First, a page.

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Research experiences

LECG Economic Consulting
I studied the economic and legal literatures to assess the proper means for valuing patent rights. I applied these results to damages calculations in intellectual property litigation. I also performed an economic analysis of a proposal to reform the California property tax system through the introduction of a split roll.

Summer 2008

Richard Gilbert, University of California, Berkeley, Institute of
Business and Economic Research
I worked with Professor Richard Gilbert on intellectual property issues. Specifically, I looked at historical trends in patent litigation outcomes and awards. Also, I examined the institutional factors that lead to the creation of patent pools for digital media standards.

Summer 2007--
Fall 2007

Walter Mebane, Cornell University Department of Government

I worked with Professor Walter Mebane to develop statistical tests for the forensic analysis of election returns. We created a model of voter choice and manipulated vote counts to simulate a variety of fraud scenarios. We analyzed the frequency of digits in the resulting vote totals for conformity to frequencies predicted by Benford's Law. Unadulterated vote totals followed this distribution, while many tampered results did not. Precinct-level data from the 1996, 2000, and 2004 U.S. presidential elections, too, largely followed Benford's Law. These results suggest that a Benford's Law test may help detect fraud in American elections.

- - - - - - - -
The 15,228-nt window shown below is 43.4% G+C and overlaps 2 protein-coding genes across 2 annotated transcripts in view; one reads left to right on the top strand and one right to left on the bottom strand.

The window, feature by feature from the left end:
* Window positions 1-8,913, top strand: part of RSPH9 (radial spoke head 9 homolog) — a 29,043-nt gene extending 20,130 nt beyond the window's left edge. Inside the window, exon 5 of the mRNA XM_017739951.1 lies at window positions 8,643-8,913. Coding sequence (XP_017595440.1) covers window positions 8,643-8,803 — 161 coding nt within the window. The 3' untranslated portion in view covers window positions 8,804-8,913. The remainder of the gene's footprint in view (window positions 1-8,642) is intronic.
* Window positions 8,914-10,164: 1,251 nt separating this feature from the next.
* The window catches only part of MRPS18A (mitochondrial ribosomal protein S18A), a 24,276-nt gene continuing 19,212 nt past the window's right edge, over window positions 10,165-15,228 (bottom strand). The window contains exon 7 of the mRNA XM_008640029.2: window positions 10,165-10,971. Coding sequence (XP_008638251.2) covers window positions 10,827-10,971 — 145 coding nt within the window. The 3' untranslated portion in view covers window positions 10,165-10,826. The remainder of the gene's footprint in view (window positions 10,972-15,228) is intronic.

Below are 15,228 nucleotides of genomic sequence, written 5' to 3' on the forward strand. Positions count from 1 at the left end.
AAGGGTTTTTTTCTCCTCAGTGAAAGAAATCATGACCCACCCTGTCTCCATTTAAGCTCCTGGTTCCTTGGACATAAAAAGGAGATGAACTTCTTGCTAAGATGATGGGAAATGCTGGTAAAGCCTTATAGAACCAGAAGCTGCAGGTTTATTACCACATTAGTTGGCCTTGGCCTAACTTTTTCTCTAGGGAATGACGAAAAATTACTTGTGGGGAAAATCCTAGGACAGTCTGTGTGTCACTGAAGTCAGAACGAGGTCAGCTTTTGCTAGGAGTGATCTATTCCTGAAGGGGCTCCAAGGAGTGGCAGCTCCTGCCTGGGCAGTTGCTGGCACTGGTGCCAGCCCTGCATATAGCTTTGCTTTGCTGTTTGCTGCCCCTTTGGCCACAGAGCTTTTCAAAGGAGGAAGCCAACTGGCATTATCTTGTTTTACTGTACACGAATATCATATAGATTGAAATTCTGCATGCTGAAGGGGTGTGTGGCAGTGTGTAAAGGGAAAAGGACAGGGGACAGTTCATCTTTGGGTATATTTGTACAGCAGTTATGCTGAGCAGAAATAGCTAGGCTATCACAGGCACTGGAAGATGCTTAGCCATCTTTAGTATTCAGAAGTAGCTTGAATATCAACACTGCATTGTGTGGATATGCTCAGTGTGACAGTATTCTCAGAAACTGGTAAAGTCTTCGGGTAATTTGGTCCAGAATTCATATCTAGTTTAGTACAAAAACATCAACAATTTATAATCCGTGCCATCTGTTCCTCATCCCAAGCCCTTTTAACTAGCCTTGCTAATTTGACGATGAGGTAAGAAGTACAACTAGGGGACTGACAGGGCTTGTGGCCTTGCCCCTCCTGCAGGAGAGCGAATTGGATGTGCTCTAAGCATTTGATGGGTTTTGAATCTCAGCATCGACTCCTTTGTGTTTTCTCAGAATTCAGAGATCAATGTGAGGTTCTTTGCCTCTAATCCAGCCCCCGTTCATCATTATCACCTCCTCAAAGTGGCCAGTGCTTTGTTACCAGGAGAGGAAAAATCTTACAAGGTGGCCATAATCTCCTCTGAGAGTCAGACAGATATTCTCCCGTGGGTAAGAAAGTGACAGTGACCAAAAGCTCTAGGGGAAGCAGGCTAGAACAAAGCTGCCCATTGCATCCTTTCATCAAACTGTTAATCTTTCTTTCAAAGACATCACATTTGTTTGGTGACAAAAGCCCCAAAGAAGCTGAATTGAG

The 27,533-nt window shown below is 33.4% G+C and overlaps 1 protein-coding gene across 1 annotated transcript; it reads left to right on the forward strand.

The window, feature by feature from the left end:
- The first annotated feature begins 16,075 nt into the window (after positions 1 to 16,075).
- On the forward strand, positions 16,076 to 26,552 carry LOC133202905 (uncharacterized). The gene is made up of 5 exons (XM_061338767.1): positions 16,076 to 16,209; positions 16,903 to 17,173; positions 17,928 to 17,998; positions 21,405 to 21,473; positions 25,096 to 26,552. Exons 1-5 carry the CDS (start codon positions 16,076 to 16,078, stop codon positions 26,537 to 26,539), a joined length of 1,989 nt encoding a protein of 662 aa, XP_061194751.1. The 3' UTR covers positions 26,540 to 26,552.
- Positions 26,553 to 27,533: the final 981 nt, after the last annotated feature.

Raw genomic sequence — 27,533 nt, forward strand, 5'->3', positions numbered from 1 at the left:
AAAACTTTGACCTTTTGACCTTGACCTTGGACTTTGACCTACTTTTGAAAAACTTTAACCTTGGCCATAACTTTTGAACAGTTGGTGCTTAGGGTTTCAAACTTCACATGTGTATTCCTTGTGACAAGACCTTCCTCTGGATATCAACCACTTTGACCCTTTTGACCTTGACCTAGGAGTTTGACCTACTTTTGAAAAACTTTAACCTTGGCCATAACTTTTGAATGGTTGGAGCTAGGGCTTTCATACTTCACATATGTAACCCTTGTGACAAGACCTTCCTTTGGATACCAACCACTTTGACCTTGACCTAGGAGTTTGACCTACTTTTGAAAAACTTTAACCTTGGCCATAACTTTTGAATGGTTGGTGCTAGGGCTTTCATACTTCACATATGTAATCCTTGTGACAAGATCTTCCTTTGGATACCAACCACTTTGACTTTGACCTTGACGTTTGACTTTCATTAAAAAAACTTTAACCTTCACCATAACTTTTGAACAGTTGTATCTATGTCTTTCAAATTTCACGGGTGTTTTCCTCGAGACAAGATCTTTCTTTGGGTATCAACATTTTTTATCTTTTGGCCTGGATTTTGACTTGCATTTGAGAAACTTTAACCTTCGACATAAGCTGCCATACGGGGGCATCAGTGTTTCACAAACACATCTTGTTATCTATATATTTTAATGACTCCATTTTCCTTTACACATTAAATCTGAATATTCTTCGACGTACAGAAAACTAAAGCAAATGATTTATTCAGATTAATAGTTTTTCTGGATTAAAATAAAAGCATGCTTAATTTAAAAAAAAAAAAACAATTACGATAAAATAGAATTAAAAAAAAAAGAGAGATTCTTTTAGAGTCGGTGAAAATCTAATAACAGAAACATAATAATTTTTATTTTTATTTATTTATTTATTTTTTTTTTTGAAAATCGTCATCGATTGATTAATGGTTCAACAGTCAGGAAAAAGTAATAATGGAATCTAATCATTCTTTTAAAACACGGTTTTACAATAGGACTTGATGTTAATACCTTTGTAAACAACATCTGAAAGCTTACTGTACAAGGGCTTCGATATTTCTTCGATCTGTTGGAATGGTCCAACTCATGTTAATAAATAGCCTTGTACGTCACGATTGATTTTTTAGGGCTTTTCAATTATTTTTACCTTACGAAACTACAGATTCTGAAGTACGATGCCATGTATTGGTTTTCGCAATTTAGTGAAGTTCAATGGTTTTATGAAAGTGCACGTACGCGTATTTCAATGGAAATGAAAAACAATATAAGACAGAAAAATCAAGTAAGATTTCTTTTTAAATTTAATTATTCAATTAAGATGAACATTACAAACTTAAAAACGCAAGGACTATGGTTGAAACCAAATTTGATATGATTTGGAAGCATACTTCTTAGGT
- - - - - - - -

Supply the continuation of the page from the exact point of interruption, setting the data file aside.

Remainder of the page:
(See a description of Walter's work in The Economist.)

Summer 2006

Federal Energy Regulatory Commission

Office of Markets, Tariffs, and Rates, Policy Group
Under Chief Economist Richard O'Neill, I prepared a paper outlining the theory and assumptions underlying models of oligopoly. I generated an original oligopoly model based upon asymmetric firms. I assessed the applicability of these models to market power monitoring and mitigation in the electricity sector and summarized empirical findings. Additionally, I co-authored a paper with Dick O'Neill and others on bilateral market power. I was presented with the Agency's Award for Quality Service for my work.

Summer 2005

Beacon Hill Institute for Public Policy Research

My internship began by researching, compiling, and analyzing data on state and local tax referenda in Massachusetts in search of evidence for the Tiebout hypothesis. Later that summer, I worked with a team of interns to conduct a contingent valuation survey of Cape Cod residents and tourists. The survey was part of a larger study of the economic and environmental impacts of siting windmills in Nantucket Sound. The following summer, I performed a comparative analysis of the efficiency of northeastern highway systems in response to Governor Mitt Romney's proposal to merge the Highway Department and the Turnpike Authority.

Summers 2003--2004


Last updated: July 19, 2013